ENP Newswire -
Release date- 23052014 -
When our bodies are under attack from foreign organisms, such as bacteria and viruses, our immune system orchestrates a complex fight-back involving many separate parts. One important component of this response is a type of cell called the B-lymphocyte - it is this cell that is at the forefront of our defence as it identifies and attempts to neutralise invaders.
The B-lymphocyte produces a protein called the B-cell receptor on its surface. The receptor recognises and attaches itself to molecules from the invading organisms, known as antigens. This triggers the B-lymphocyte to divide and to release specialised proteins called antibodies which neutralise the antigens.
There are many aspects of this process that are still not well understood. One reason is because the B-cell receptor does not exist in isolation on the B-lymphocyte surface. Rather, it forms localised clusters together with a number of 'molecular neighbours'. It is these local interactions that control how the lymphocytes divide and replicate and determine the strength of the antibody response. A better understanding of these interactions could ultimately lead to better control of the immune response - for example in vaccine development. However, the molecular contacts within the clusters are relatively weak, and so they are technically difficult to identify.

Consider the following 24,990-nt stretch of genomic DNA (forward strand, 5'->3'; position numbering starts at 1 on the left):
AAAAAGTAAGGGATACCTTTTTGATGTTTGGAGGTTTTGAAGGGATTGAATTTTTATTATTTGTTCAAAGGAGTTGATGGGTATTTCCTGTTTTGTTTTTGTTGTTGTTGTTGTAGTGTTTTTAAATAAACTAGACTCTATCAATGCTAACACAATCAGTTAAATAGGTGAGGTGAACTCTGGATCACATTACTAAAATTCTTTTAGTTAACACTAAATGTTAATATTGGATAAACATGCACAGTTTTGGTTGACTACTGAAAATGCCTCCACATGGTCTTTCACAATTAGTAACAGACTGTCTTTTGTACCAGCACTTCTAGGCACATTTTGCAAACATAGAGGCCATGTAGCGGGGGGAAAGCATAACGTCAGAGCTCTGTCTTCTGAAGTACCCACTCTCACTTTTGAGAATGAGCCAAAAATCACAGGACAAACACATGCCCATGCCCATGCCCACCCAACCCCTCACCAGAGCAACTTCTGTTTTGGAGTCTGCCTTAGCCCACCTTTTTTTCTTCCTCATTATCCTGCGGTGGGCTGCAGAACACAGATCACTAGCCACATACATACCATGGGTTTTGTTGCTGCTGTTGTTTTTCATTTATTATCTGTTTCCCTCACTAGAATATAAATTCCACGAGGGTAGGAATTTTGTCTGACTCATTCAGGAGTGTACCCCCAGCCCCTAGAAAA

Now, in an international collaboration, scientists at the
For this initial 'proof of principle' experiment, the researchers looked at the B-cell receptor on the surface of a chicken B-lymphocyte and identified molecules that were hitherto not thought to be involved in regulation of the receptor. They show that these molecules combine with the receptor to activate a class of proteins called integrins that are known to play an important role in the response of B-lymphocytes to antigens. Similar molecules occur on the human B-lymphocyte surface, and drugs active against integrins are already used to modulate the immune response. So a long-term implication of this work may be to identify new therapeutic targets for immune regulation.
Funding for the research included the
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